Donald Trump, as president, would be an Executive Branch-lovers dream, and although they will vote against him, he is also what Democrats have been hoping for in a president.

[Image Credits: Donald Trump photo by Michael Vadon, under a Creative Commons license.]


  1. So when did the “Well-Read Man” become the “Prolific Political Polemicist?” (Just poking you. Always good to hear from you.)

  2. Tim, we have not spoken in such a long time, but I must take this opportunity to disagree. The obstructionists of the Republican Party created an atmosphere in which Donald Trump has been able to succeed. Karma.

  3. Hello Patricia. It’s great to chat with you again. In this election cycle, there is certainly plenty of blame to go around. The article focuses on one aspect that ties closely with how Democrats have approached national politics since the FDR era. But the Republicans have their own issues that, as you say, contributed to the rise of Trump. The American public also shares some of the blame, since a lot of fervent supporters of all the candidates do so without actually studying or understanding any of the policies uttered by each candidate.

    None of this is new. One need only look back to the Democratic National Convention of 1968 to see how crazy things can actually get. In that convention, Humphrey got the nomination without having won any primaries, a result that Cruz supporters now look at fondly. And as for bluster, there are some races back in the early nineteenth century that make this year’s race look like a gentlemanly hand of bridge.

  4. “…since a lot of fervent supporters of all the candidates do so without actually studying or understanding any of the policies uttered by each candidate.”
    Well put Tim. Zeal without knowledge can result in a lot of noise but makes for shaky ground under a polemicist.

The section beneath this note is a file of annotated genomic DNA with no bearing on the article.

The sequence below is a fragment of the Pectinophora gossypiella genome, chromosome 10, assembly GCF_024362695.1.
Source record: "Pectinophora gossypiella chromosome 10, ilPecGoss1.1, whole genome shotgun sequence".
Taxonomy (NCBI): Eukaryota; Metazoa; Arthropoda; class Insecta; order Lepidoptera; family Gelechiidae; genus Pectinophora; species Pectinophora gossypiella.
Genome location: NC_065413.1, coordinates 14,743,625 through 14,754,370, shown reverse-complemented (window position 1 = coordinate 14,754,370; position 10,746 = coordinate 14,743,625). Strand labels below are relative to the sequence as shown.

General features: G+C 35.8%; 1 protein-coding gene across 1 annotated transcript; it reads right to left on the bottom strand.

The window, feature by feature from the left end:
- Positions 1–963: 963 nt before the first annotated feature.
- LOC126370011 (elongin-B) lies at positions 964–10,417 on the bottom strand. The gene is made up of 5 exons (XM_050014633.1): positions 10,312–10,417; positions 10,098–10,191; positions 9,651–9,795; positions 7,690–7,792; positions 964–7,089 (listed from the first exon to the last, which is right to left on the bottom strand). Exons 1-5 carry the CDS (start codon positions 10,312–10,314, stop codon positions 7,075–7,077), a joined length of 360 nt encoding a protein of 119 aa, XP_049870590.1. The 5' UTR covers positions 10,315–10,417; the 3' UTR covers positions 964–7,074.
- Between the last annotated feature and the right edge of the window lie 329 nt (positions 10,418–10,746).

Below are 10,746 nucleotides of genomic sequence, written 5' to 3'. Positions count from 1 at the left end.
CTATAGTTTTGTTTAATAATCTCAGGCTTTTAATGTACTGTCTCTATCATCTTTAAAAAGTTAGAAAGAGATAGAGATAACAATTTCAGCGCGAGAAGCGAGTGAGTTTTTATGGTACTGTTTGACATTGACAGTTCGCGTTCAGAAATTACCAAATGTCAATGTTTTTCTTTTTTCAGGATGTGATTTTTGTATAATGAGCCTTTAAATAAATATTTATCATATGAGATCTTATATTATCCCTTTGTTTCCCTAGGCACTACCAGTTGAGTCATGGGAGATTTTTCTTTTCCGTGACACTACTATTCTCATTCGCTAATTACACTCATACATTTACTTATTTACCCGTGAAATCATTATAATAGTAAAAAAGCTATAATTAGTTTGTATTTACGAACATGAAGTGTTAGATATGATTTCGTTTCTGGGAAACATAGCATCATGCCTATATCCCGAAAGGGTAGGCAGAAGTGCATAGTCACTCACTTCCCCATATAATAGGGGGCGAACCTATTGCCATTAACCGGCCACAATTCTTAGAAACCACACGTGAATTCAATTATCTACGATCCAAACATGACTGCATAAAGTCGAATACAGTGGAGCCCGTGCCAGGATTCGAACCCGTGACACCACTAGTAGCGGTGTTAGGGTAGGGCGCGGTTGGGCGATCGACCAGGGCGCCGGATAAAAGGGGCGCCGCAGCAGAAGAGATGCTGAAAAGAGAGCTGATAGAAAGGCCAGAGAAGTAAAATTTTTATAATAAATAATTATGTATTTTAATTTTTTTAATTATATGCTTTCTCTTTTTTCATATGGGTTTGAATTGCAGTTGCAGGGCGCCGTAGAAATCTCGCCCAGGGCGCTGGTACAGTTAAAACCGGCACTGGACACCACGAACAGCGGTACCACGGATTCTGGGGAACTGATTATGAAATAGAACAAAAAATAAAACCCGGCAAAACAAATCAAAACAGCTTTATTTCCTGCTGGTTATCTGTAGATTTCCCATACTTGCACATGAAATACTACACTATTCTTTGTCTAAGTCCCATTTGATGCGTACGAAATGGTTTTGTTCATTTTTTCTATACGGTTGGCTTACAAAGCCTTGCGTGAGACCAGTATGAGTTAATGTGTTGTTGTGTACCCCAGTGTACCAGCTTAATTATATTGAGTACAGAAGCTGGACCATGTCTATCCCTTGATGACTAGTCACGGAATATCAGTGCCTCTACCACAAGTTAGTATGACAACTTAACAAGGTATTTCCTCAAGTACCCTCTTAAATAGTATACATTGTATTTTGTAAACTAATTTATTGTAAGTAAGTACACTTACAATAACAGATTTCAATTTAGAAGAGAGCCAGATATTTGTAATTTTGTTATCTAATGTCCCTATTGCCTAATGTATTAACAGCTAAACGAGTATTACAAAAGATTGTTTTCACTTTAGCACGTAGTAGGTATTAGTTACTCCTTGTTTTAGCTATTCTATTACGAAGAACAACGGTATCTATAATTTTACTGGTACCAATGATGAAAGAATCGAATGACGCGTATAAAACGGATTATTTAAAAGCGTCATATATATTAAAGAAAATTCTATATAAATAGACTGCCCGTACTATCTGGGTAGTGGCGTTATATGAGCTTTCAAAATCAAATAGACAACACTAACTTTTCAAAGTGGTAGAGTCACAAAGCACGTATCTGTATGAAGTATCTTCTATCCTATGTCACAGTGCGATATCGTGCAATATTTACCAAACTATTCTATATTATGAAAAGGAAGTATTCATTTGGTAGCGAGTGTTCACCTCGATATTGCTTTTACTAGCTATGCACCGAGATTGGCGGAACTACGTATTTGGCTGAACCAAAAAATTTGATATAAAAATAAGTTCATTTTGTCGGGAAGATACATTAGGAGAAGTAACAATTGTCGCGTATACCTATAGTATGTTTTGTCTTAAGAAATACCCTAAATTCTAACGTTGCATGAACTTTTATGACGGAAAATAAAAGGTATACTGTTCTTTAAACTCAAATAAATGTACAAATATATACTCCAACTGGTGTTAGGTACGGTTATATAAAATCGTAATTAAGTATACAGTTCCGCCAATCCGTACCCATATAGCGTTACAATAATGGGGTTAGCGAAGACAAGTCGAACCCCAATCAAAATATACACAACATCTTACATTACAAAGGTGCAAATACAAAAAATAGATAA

5. Trump recognized, what I told you years ago, that the Republican party was the only safe zone for what can now shorthand as the basket of deplorables.

    He took every logical, democratic, and freedom-loving principle that he espoused in his 1995 Playboy interview and flipped them to appeal to this segment of the population that would become his die-hard base.

    Every outrageous statement, every dog whistle, every propaganda technique based on logical fallacies and fears, and every swipe at the existing establishment, was calculated to bring free press and the undying admiration of authoritarians: tribal members looking for someone to elevate them from the lowest rungs of society, by bringing back good old racism, and hypocritical religious zeal (slut shaming, adultery victim shaming, only one kind of marriage).

  6. I think you’ve missed the point, Carl. Naturally, I disagree with your shallow caricature of “deplorable” Republicans, drawn inaccurately as it is from the most extreme edge cases and then extrapolated to the whole. But even if your description were correct, the core problem drawn out from the article is that the misalignment of federal power from the Congress to the Executive leads to such candidates, and that Democratic policies and political preferences throughout much of the twentieth century favored such a misalignment.

    The left-wing worldview is what it is. It has strong beliefs, and it understands that a strong central authority is its best chance for enforcing those beliefs across a culture. What the left-wing often lacks is the clarity to see that this type of power centralization always leads to larger problems, such as those you find in totalitarian systems. Our Constitution was designed to help reduce that temptation for concentrated power.

    Our candidates are problematic, and perhaps some of the electorate is problematic. But the core problem is our willingness to abandon the very system that was designed to reduce such problems.